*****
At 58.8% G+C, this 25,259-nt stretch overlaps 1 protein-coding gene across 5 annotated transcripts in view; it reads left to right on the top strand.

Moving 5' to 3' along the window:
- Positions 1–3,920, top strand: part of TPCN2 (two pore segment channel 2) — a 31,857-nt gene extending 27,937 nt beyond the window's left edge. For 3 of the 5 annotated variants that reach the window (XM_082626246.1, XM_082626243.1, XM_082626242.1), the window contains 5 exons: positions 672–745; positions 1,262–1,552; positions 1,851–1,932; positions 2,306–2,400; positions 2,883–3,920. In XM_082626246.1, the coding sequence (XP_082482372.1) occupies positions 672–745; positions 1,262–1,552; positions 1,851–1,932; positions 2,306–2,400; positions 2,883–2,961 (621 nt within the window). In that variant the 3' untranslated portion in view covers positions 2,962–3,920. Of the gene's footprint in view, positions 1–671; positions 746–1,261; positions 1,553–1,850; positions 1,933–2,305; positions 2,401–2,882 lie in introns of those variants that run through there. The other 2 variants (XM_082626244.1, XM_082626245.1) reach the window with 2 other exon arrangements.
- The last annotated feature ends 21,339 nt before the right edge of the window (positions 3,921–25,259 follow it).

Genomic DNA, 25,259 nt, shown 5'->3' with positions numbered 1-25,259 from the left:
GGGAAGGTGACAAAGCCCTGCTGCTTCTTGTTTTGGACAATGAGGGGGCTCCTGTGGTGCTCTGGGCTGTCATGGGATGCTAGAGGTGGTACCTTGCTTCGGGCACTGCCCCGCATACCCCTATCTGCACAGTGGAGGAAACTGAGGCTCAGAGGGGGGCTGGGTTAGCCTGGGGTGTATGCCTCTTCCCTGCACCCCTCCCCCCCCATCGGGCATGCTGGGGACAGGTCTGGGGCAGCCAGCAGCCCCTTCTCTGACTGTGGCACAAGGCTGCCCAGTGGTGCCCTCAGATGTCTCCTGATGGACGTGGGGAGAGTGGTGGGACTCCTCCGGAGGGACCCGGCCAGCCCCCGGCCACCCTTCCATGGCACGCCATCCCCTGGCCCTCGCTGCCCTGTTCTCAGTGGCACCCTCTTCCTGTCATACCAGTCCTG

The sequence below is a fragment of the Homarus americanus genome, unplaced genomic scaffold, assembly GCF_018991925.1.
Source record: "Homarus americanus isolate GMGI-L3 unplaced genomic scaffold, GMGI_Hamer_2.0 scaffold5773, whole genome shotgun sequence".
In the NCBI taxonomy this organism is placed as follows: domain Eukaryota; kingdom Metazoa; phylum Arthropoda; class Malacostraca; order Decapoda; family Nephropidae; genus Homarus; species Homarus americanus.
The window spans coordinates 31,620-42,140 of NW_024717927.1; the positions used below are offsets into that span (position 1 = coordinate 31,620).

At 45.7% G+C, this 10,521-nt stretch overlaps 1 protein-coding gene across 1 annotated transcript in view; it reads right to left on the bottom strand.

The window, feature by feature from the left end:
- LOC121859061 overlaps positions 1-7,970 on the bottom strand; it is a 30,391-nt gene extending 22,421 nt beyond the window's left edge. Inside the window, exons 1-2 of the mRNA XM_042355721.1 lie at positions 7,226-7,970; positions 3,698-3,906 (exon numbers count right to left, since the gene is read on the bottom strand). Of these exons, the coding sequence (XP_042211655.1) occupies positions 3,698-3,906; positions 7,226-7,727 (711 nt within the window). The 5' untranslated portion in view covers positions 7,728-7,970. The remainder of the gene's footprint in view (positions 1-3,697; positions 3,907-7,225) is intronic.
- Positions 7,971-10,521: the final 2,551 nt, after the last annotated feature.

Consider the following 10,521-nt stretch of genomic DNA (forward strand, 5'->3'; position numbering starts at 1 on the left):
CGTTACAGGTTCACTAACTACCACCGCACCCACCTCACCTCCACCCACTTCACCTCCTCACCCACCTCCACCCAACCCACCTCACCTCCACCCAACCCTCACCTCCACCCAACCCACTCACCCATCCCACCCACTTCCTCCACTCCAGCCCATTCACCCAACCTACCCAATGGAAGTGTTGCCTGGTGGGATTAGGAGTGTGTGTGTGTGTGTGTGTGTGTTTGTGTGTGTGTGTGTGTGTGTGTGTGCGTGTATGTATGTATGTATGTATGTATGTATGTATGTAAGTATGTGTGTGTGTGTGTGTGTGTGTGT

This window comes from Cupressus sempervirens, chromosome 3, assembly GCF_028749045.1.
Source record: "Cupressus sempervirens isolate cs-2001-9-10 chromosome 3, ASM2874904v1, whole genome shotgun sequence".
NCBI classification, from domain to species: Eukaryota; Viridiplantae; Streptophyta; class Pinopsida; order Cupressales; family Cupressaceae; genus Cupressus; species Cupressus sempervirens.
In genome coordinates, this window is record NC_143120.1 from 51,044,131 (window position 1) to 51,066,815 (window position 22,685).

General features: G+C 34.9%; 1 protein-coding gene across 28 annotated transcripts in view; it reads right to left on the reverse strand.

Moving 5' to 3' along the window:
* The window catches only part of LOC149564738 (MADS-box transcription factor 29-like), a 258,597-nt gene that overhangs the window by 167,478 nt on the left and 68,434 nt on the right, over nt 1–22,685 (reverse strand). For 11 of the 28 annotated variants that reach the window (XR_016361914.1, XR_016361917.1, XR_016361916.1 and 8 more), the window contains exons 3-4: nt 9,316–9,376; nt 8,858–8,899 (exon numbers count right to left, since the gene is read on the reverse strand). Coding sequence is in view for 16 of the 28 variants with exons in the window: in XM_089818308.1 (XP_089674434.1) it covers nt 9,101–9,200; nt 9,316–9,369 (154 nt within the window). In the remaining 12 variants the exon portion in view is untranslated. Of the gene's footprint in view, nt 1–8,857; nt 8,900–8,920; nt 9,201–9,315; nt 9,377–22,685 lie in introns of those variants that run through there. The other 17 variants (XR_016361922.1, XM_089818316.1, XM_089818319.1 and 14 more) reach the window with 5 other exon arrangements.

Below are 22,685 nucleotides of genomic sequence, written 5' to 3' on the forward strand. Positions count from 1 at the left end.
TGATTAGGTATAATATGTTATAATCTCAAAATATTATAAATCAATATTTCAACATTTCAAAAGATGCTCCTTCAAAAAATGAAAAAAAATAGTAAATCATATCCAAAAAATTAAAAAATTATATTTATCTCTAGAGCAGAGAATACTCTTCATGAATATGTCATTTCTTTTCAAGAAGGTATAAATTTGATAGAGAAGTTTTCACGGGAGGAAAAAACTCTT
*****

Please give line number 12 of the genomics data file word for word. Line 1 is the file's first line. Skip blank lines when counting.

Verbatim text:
The window, feature by feature from the left end: